[glee-ning] /ˈgli nɪŋ/

the act of a person who .
gleanings, things found or acquired by gleaning.
[gleen] /glin/
verb (used with object)
to gather slowly and laboriously, bit by bit.
to gather (grain or the like) after the reapers or regular gatherers.
to learn, discover, or find out, usually little by little or slowly.
verb (used without object)
to collect or gather anything little by little or slowly.
to gather what is left by reapers.
to gather (something) slowly and carefully in small pieces: to glean information from the newspapers
to gather (the useful remnants of a crop) from the field after harvesting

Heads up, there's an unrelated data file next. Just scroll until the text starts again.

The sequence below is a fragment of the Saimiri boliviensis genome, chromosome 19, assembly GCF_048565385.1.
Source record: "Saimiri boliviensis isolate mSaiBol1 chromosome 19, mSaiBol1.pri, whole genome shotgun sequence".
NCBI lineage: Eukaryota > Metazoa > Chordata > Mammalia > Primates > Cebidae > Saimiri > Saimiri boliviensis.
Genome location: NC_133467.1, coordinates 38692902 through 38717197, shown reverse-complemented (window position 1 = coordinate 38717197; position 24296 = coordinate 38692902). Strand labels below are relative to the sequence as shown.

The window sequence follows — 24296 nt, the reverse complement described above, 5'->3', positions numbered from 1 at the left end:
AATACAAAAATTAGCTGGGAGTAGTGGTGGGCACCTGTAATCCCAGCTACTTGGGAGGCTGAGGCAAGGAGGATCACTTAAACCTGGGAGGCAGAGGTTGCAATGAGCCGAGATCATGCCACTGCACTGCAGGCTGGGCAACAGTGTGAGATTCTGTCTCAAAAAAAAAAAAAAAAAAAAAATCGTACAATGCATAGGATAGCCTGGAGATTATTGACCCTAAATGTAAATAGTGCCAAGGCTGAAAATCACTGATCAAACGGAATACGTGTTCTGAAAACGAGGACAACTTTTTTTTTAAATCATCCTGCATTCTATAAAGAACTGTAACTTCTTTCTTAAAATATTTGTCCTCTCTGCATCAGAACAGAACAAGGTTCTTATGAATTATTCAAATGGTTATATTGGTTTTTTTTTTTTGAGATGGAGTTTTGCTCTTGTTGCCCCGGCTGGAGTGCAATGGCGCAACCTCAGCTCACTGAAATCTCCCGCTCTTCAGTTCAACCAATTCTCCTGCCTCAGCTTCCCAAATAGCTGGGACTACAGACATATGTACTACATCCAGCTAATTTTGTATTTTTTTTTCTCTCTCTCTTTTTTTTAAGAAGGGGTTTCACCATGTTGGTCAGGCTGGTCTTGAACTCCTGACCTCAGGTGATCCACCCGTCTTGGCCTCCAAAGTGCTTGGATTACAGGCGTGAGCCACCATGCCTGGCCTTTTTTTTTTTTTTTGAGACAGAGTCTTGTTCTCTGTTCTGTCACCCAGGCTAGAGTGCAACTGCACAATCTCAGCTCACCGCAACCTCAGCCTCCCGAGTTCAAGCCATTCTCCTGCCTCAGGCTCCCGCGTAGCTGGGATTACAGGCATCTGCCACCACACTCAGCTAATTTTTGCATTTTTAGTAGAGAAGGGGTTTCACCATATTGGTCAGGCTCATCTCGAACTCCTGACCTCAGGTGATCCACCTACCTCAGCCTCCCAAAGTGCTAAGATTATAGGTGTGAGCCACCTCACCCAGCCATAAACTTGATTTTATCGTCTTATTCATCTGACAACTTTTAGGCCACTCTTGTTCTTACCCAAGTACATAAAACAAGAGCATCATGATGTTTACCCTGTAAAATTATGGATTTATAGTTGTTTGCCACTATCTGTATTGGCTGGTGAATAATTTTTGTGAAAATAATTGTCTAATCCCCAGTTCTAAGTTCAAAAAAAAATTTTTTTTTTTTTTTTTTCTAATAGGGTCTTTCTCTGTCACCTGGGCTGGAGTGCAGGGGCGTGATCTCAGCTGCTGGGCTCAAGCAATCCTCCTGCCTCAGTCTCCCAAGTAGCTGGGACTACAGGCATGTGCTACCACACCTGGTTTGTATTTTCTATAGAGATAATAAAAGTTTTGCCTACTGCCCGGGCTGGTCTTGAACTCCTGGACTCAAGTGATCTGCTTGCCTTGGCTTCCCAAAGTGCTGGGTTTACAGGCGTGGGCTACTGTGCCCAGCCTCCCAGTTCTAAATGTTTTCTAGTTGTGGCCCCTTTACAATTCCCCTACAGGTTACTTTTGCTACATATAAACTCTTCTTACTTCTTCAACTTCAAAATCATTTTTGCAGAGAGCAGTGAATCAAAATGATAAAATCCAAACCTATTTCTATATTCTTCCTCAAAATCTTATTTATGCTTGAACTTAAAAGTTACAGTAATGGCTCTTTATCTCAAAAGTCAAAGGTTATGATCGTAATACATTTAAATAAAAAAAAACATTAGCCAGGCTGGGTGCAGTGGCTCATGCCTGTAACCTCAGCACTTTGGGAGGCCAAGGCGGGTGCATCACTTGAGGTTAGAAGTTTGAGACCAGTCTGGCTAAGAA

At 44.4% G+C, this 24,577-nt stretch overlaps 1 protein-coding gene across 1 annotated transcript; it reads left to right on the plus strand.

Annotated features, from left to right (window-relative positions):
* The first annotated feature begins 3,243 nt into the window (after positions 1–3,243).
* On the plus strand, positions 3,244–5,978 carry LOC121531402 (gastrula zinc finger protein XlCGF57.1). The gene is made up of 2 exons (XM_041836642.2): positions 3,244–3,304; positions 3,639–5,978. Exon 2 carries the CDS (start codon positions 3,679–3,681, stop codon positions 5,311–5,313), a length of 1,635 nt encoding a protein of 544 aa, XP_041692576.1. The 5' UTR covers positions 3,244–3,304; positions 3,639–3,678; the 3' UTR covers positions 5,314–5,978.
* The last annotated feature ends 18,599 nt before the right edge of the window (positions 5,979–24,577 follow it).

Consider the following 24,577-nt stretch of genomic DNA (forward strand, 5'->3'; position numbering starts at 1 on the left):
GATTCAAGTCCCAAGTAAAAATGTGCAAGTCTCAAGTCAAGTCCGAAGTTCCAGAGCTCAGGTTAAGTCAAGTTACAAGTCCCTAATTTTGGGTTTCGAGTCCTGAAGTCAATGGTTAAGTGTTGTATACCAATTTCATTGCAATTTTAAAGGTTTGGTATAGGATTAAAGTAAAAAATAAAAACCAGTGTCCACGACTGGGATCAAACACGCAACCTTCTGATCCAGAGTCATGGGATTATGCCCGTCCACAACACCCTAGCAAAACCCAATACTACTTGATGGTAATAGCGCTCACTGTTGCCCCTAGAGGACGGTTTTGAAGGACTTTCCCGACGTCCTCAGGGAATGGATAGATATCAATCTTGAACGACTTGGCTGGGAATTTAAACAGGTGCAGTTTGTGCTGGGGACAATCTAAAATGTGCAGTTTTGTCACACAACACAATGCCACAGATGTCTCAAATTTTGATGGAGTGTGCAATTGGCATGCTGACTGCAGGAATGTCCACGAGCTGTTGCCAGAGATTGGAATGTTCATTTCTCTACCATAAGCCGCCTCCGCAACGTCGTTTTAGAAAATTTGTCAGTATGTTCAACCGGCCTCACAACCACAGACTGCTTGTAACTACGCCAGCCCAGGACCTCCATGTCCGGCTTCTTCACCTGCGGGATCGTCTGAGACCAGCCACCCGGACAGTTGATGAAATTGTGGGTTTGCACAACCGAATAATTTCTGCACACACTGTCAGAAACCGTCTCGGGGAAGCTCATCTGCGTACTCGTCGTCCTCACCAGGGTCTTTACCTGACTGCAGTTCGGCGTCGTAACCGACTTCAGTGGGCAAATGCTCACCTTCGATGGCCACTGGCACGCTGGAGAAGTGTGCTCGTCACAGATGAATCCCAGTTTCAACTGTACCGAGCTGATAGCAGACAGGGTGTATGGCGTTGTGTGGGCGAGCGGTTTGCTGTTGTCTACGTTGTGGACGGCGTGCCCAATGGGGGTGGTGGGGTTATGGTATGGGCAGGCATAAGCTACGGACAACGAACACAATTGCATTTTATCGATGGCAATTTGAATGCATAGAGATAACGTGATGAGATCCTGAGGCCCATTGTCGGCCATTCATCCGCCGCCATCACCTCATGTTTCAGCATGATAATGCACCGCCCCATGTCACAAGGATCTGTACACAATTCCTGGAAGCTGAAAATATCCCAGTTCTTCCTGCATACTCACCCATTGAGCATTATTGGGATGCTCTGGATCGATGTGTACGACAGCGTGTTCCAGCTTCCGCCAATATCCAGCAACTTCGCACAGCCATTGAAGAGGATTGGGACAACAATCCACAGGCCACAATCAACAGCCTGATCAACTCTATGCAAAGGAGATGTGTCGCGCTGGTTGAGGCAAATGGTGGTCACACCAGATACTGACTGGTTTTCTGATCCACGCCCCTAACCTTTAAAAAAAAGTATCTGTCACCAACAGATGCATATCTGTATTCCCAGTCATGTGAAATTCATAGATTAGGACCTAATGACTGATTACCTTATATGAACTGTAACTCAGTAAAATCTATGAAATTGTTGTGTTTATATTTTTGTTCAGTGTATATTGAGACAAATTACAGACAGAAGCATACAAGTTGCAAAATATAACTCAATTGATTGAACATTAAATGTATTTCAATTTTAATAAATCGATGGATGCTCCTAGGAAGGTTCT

early 14c., from Old French glener (Modern French glaner) “to glean,” from Late Latin glennare “make a collection,” perhaps from Gaulish (cf. Old Irish do-glinn “he collects, gathers,” Celt. glan “clean, pure”). Figurative sense was earlier in English than the literal one of “gather grain left by the reapers” (late 14c.). Related: Gleaned; gleaning.

The corners of fields were not to be reaped, and the sheaf accidentally left behind was not to be fetched away, according to the law of Moses (Lev. 19:9; 23:22; Deut. 24:21). They were to be left for the poor to glean. Similar laws were given regarding vineyards and oliveyards. (Comp. Ruth 2:2.)


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